LIVINGSTON — Investigators asked for help Wednesday in finding the person who fired seven large-caliber bullets into the office of an engineering firm that has been in the middle of a Livingston Parish political battle.

No motive has been determined in the case, a spokeswoman for the Livingston Parish Sheriff’s Office said.

The president of McLin & Associates Inc. said he thinks the shots were fired by vandals and not people with a political animosity toward the company.

Lester McLin said his concern is that someone in his office could have been hurt.

Nobody was present at the time, but the lights were on and employees usually park in the back of the building where their cars wouldn’t have been visible to the shooter, McLin said.

“We do have employees who work at night,” he said. “It scared me somebody could have been in here.”

In addition to other lights, a woman who cleaned the building after normal business hours apparently left a chandelier lit, said McLin, who added he believes that was the target.

Last year, five bullets were fired through the windshield of a recreational vehicle parked in the company’s lot, McLin said.

The latest shooting — believed to have occurred late Saturday night into early Sunday morning — caused about $10,000 in damage, said Lori Steele, spokeswoman for the Livingston Parish Sheriff’s Office.

Bullets hit the chandelier, the walls and the front glass in the reception area of the building at 28339 S. Frost Road, Livingston, Steele said.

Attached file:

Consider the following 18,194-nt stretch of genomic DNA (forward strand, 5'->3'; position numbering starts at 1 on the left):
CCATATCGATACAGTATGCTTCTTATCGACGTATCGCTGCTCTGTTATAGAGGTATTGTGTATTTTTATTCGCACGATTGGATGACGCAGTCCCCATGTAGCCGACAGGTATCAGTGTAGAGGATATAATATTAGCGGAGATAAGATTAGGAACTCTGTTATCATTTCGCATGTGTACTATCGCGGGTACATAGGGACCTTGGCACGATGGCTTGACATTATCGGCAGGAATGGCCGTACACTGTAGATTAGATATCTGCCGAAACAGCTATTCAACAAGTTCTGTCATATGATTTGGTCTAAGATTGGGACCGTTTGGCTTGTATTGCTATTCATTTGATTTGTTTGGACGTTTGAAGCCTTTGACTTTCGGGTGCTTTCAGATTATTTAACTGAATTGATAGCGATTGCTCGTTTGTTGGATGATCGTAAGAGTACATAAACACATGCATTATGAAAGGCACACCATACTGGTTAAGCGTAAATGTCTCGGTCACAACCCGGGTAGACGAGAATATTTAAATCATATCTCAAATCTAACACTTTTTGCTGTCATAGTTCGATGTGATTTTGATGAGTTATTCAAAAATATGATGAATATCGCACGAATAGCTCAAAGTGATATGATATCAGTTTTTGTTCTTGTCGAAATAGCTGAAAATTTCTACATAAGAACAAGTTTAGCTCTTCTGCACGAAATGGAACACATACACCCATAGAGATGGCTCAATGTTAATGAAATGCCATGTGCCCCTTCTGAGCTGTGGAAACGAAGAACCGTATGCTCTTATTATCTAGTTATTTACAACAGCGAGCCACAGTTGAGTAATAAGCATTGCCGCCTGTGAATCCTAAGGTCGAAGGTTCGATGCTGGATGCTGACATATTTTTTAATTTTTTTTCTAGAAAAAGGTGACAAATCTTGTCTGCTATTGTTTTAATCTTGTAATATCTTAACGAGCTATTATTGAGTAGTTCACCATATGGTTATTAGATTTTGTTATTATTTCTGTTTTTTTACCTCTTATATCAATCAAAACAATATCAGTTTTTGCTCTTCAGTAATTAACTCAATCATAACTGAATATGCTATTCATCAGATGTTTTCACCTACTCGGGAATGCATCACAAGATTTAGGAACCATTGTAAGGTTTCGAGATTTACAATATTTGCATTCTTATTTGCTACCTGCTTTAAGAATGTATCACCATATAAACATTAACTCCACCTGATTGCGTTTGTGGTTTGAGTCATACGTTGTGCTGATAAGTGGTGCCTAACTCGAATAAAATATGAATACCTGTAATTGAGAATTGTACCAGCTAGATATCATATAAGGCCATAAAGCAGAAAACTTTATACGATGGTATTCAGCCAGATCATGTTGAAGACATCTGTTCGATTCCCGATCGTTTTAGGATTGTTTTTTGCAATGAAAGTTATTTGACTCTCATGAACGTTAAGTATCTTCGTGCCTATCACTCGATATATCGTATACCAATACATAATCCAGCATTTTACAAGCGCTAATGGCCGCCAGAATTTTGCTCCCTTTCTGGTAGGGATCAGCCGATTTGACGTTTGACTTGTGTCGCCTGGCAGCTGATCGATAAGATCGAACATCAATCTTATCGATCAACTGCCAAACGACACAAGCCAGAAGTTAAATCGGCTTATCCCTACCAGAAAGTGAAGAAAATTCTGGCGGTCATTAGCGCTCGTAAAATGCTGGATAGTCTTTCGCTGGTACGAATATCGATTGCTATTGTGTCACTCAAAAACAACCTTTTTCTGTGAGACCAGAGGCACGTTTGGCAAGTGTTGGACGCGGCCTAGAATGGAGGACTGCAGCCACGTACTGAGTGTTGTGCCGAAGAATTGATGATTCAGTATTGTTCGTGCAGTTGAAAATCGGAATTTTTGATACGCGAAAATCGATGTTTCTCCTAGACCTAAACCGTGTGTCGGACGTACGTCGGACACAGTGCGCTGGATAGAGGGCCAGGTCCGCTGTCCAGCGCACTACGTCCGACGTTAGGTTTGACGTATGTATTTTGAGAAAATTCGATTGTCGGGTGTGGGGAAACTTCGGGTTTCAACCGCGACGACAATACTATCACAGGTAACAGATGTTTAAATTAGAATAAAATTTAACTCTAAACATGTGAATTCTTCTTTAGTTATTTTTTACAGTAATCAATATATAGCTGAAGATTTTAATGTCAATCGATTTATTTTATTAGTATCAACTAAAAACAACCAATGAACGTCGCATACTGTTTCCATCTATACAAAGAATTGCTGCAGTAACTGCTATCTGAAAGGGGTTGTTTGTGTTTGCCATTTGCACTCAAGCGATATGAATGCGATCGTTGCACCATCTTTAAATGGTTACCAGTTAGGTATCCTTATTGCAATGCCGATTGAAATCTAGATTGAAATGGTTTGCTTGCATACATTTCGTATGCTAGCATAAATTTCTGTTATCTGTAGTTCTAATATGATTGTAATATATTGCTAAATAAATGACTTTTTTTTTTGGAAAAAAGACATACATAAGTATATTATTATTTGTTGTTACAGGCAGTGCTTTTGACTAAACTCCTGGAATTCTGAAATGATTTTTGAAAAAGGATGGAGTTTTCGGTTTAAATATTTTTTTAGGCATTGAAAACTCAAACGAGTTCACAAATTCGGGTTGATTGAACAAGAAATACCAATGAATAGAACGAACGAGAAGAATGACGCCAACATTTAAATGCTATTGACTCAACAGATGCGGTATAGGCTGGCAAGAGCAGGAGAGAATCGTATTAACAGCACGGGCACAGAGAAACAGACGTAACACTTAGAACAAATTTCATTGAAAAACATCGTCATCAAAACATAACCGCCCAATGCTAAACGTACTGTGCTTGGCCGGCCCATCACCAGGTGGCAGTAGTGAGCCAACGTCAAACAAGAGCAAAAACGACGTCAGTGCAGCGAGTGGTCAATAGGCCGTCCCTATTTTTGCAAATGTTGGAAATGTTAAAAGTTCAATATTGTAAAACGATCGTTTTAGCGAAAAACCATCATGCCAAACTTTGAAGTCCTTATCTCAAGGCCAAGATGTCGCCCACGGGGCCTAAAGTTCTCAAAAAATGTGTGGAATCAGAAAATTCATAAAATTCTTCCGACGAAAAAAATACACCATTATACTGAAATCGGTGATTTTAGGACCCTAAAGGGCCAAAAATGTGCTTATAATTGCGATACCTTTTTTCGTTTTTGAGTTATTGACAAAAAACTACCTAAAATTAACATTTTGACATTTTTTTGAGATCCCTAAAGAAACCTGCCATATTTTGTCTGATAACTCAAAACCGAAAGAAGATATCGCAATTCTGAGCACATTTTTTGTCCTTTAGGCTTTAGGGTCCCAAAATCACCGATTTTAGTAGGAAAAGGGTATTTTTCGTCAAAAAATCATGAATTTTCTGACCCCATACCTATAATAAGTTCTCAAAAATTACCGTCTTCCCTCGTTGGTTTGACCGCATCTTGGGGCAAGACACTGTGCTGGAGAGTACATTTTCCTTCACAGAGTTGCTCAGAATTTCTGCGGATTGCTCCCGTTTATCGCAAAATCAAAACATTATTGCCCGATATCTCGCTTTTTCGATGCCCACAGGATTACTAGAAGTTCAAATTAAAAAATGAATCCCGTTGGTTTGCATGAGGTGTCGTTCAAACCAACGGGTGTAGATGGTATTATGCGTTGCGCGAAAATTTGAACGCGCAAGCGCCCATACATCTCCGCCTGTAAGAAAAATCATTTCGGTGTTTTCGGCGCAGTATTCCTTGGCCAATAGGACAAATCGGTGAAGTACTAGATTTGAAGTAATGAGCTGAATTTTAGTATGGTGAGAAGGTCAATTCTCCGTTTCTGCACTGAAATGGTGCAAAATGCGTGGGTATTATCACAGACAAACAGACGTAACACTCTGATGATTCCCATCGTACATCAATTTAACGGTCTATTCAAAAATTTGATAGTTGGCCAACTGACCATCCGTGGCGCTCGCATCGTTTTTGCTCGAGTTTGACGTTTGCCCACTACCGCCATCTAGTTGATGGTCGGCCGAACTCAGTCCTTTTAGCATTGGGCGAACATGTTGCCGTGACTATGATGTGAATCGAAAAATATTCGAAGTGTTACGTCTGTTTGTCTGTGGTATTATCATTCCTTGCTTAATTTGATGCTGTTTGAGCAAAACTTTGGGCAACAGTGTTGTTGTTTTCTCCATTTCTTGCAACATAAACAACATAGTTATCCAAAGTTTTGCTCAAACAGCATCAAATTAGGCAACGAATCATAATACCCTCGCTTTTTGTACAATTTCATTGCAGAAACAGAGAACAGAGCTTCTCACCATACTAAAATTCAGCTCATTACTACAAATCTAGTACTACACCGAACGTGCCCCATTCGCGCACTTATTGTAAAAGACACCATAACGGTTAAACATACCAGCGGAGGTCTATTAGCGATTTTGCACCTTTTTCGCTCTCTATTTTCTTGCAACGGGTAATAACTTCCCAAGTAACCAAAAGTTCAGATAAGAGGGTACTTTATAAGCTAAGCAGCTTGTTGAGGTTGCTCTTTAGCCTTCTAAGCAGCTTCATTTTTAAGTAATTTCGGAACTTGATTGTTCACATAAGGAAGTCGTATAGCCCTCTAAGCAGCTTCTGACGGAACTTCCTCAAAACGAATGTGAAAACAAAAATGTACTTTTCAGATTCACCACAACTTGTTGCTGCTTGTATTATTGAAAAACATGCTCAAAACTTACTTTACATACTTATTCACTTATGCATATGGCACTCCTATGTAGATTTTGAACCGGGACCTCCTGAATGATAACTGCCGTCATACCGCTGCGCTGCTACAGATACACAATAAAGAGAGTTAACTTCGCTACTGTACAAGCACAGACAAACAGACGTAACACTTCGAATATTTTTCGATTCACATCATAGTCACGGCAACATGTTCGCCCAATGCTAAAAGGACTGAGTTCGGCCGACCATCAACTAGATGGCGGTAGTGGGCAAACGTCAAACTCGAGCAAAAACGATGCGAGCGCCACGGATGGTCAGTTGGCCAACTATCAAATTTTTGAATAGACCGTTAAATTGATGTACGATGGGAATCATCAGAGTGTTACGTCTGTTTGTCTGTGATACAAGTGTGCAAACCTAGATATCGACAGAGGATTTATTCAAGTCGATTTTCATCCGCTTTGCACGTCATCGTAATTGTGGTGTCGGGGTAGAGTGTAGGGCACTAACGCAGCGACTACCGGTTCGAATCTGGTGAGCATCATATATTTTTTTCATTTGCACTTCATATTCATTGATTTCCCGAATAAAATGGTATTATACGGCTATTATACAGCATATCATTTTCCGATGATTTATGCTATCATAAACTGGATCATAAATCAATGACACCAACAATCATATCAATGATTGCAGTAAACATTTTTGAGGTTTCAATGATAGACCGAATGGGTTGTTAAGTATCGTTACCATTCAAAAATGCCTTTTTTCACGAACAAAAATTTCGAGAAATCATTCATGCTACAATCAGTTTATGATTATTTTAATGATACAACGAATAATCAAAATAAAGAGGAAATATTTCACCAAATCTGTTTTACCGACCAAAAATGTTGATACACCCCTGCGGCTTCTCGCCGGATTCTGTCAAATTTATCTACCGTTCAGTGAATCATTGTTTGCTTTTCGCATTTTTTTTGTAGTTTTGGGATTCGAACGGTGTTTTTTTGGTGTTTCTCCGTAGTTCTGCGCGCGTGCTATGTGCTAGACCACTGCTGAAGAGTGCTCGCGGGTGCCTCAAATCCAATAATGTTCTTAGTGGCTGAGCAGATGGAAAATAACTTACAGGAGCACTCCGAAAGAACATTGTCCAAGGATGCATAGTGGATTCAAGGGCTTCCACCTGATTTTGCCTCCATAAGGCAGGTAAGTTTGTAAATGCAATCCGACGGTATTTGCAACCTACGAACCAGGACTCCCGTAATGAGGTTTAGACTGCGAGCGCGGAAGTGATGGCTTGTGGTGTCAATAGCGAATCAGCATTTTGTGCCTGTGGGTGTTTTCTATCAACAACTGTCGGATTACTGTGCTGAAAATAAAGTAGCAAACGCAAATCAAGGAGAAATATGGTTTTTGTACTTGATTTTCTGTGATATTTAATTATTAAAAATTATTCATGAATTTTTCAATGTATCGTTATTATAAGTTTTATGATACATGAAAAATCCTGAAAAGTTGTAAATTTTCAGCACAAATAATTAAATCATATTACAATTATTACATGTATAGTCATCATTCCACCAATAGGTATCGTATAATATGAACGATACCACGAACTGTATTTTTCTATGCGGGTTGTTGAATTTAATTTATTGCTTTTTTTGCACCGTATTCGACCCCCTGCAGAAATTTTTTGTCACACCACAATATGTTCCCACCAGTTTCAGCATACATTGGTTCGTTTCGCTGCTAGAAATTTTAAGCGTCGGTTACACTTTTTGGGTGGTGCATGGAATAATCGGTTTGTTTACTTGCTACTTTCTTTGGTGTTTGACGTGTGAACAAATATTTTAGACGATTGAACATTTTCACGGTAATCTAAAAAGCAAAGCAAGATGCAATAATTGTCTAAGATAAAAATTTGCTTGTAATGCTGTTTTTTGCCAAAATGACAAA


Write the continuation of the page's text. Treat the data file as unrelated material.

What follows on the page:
On Wednesday afternoon, the Sheriff’s Office issued a release asking anyone with information about the shooting, which was reported to the Sheriff’s Office on Sunday, to contact the Sheriff’s Office at (225) 686-2241 or Crime Stoppers at (225) 344-STOP.

McLin & Associates and Alvin Fairburn & Associates filed suit against the Livingston Parish Council in April alleging that the council voted to terminate the companies’ contract for road engineering work without proper cause.

The companies also have been at odds with some members of the council over payment of a $453,000 bill for road planning performed for the previous council, which left office in January 2012.

The previous council ordered then-Parish President Mike Grimmer to pay the bill, but Grimmer refused, saying he hadn’t given written authorization for the engineering work. A 21st Judicial District Court judge subsequently ordered Grimmer to pay the bill, but Grimmer appealed and had received no further ruling before he left office.

Upon taking office, Parish President Layton Ricks, who had previously worked for Fairburn, paid the bill, setting off a running battle between Ricks and some members of the council.